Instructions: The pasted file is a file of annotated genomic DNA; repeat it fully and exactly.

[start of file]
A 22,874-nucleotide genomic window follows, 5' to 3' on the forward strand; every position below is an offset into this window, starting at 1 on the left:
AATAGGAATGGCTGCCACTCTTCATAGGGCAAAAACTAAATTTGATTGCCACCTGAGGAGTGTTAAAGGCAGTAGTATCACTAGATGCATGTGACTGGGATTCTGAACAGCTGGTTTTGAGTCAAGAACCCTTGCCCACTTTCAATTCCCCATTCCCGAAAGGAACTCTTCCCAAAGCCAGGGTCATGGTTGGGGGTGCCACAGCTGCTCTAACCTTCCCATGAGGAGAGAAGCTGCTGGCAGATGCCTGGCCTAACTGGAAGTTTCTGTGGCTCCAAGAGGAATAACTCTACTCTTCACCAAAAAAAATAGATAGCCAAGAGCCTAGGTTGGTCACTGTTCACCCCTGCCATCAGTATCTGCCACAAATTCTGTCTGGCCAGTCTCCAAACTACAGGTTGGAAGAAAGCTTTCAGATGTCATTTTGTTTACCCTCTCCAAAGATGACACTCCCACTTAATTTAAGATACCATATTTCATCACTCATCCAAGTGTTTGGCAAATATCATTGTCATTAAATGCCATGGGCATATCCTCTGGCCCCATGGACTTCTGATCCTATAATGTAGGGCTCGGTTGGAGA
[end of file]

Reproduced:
A 22,874-nucleotide genomic window follows, 5' to 3' on the forward strand; every position below is an offset into this window, starting at 1 on the left:
AATAGGAATGGCTGCCACTCTTCATAGGGCAAAAACTAAATTTGATTGCCACCTGAGGAGTGTTAAAGGCAGTAGTATCACTAGATGCATGTGACTGGGATTCTGAACAGCTGGTTTTGAGTCAAGAACCCTTGCCCACTTTCAATTCCCCATTCCCGAAAGGAACTCTTCCCAAAGCCAGGGTCATGGTTGGGGGTGCCACAGCTGCTCTAACCTTCCCATGAGGAGAGAAGCTGCTGGCAGATGCCTGGCCTAACTGGAAGTTTCTGTGGCTCCAAGAGGAATAACTCTACTCTTCACCAAAAAAAATAGATAGCCAAGAGCCTAGGTTGGTCACTGTTCACCCCTGCCATCAGTATCTGCCACAAATTCTGTCTGGCCAGTCTCCAAACTACAGGTTGGAAGAAAGCTTTCAGATGTCATTTTGTTTACCCTCTCCAAAGATGACACTCCCACTTAATTTAAGATACCATATTTCATCACTCATCCAAGTGTTTGGCAAATATCATTGTCATTAAATGCCATGGGCATATCCTCTGGCCCCATGGACTTCTGATCCTATAATGTAGGGCTCGGTTGGAGA